And it's this last comment that I believe is most telling.

The Still Unfolding Attitude Adjustment

I don't remember how long ago it was ... 15 years? 20+ years? I'm not sure. But I do remember exactly where I was and what happened.

I was driving north from Provo to our then home in Sandy on Interstate 15 and I was listening to what today is known as 1280 the Zone/97.5 the Zone, unquestionably the top sports talk radio station in Utah.

The guest was Larry H. Miller, the then owner of the Utah Jazz and the man (who almost single-handedly) had brought the Jazz to Utah and helped establish it as a winning franchise, a feat especially impressive given the fact that Utah was (and continues today) to be a "small market team."

If memory serves me well, he was being interviewed by award-winning sports writer and columnist, Gordon Monson.

During this conversation, my recollection is that Monson asked Miller about the NBA's Luxury Tax and his feelings about it.

And in summary Miller said the Jazz would never pay a Luxury Tax. Ever!

For the uninitiated, as an Association, the teams within the NBA agree to follow certain rules, guidelines and policies.

One such rule is to establish the maximum any team can pay in salaries to its players.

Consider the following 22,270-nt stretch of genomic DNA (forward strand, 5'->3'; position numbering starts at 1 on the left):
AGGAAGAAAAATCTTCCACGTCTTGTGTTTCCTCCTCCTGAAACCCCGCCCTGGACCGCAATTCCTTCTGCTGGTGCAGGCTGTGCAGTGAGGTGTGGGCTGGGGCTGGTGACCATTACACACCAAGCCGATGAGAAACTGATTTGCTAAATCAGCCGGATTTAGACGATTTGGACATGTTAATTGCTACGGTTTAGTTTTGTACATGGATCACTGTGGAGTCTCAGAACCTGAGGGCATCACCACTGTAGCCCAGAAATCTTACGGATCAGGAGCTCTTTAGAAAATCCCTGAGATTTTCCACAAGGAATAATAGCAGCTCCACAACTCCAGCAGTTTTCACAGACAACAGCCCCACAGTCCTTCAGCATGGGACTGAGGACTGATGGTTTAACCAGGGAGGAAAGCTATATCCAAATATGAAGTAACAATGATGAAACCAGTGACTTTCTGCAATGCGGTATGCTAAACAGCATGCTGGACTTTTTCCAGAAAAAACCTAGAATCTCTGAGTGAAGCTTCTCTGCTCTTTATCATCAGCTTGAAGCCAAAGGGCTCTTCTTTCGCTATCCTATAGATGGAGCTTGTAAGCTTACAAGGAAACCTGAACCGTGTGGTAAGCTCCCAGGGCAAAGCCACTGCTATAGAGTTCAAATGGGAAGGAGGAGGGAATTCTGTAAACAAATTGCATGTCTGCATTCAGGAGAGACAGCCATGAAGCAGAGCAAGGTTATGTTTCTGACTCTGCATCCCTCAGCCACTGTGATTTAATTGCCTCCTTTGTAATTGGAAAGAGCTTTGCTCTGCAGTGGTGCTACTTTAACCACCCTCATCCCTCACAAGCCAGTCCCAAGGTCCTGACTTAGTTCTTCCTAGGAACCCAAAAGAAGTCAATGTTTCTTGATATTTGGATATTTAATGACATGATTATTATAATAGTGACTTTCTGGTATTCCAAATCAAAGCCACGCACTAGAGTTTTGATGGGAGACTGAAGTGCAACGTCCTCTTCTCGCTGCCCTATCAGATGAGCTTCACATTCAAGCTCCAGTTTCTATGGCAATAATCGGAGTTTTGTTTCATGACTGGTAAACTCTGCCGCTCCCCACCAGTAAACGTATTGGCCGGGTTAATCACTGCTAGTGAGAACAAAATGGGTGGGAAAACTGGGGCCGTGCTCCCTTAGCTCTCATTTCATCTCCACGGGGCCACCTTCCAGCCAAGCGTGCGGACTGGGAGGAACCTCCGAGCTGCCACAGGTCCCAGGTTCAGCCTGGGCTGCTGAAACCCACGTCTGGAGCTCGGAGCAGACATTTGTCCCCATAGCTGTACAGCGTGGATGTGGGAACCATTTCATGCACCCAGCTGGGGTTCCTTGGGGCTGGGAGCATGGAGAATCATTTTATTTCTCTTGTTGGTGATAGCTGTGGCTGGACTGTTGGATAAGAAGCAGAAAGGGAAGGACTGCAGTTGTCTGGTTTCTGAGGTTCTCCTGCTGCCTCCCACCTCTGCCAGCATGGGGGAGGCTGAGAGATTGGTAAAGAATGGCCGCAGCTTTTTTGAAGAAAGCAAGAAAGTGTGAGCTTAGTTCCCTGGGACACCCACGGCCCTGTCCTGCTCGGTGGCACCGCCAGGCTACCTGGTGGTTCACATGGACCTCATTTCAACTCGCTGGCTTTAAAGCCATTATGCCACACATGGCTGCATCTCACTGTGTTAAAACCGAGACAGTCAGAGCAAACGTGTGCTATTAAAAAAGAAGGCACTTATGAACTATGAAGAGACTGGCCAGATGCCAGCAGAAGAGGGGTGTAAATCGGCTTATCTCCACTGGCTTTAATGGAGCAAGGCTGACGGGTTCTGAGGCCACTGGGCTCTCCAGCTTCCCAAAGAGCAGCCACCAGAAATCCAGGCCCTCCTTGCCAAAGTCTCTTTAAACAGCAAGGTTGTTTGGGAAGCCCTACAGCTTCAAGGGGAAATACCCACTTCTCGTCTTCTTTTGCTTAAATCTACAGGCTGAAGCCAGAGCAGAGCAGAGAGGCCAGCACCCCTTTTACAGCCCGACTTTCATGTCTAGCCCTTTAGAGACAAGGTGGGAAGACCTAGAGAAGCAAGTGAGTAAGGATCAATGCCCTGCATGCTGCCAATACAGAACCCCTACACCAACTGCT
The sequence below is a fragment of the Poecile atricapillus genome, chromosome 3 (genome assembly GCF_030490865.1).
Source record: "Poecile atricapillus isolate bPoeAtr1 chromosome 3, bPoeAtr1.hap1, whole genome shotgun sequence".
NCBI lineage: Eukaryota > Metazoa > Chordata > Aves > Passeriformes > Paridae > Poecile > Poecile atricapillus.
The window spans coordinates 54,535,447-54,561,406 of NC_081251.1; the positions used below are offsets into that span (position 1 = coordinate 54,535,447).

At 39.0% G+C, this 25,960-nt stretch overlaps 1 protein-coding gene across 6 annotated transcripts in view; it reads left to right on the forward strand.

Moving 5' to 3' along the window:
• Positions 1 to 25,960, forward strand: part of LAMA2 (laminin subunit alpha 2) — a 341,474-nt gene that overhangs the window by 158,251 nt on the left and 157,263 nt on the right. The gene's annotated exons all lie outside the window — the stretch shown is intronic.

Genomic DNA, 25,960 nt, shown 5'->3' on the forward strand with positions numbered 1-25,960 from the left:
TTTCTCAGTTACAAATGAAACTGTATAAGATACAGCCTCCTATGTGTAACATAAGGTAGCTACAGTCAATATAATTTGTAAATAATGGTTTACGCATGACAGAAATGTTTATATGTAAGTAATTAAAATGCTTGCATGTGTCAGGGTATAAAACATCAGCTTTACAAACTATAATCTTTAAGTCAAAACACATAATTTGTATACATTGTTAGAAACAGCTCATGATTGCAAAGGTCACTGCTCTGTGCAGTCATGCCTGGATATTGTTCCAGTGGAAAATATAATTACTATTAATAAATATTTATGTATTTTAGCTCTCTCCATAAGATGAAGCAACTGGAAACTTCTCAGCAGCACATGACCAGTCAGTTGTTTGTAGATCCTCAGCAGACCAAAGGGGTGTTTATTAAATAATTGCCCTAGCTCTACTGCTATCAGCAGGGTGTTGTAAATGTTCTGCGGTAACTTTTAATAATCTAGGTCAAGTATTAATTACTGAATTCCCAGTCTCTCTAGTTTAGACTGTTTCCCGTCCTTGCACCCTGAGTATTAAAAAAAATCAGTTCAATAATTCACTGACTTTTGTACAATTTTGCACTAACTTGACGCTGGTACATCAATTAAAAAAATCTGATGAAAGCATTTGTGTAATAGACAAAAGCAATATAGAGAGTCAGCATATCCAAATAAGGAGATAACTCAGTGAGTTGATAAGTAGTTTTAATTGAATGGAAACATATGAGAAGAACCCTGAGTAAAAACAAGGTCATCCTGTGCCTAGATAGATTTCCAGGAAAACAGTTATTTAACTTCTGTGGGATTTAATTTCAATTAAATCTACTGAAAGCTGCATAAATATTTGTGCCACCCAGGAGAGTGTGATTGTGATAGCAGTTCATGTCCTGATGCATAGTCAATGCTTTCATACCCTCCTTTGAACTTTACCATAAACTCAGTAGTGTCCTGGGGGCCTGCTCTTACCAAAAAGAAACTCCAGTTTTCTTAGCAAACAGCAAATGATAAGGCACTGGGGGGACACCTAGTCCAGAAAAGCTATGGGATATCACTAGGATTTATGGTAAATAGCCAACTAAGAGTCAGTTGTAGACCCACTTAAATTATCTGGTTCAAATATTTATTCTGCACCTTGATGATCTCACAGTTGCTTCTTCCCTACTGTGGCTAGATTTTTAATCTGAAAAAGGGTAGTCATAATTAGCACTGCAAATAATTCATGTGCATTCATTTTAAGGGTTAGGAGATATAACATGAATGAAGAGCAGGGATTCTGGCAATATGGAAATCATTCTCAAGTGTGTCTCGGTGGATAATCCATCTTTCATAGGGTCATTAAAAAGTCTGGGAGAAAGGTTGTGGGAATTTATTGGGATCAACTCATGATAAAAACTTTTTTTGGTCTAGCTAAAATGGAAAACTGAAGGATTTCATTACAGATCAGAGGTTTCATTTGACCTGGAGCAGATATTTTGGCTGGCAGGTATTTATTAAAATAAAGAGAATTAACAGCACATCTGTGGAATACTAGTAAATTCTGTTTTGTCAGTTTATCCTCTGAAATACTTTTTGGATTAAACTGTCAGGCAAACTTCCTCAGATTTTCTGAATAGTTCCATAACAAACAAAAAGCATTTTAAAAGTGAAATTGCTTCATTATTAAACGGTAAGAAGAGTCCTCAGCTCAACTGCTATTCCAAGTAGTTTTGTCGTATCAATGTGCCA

However, the rule also allows for a team to go over that amount, but in doing so, they agreed to pay a penalty known as a Luxury Tax back to the Association that is then shared with the other non-Luxury Tax-paying teams.

And in essence, Miller said,

"Ain't never gonna happen."

It was upon hearing this that I realized that, God-bless-him, as long as Miller was in charge, the Jazz would never win an NBA championship.

The reason being that, in my opinion, hoisting the Larry O'Brien Championship Trophy in Utah would require dipping into Luxury Tax realm.

And as Miller had just stated, it wasn't going to happen.

So What Has Changed?

Clearly, the management/ownership of the Utah Jazz has shifted to the Ryan+Ashley Smith-led ownership group.

Among the things that have changed, the Utah Jazz has moved from having a 2012 payroll of ~$58 million (ranked at 21-out-of-30 NBA teams) with zero Luxury Tax paid, to the estimated 6th largest payroll in the 2021–22 season at $153 million with a projected $33 million Luxury Tax.

And Quin Snyder is now the head coach, one of the most brilliant minds in basketball coaching on the planet. (Dude's an attorney; did you know that?)

And the Mitchell/Gobert-led squad is looking really, really good this season, with the fourth-best record in the Association this season (as of this afternoon).

And there were some really, really intriguing moves made in the off-season, topped by the snagging of 7-footer Hassan Whiteside and veteran forward, Rudy Gay.  

But the missing piece, in my opinion?

Yup. Danny Ainge.

Dude's a playa, no doubt.

And he was won at every level at the highest level.

More importantly, he's a stone, cold killer, meaning he will do what ever it takes (legally, ethically and morally) to win.

Match Ainge with Smith and Zanik and Snyder, and look out. The Jazz are playing for keeps, starting right now.

Do I expect them to win it all in 2022? No I don't.

But within three seasons?

Yeah, I think that's the right timeframe.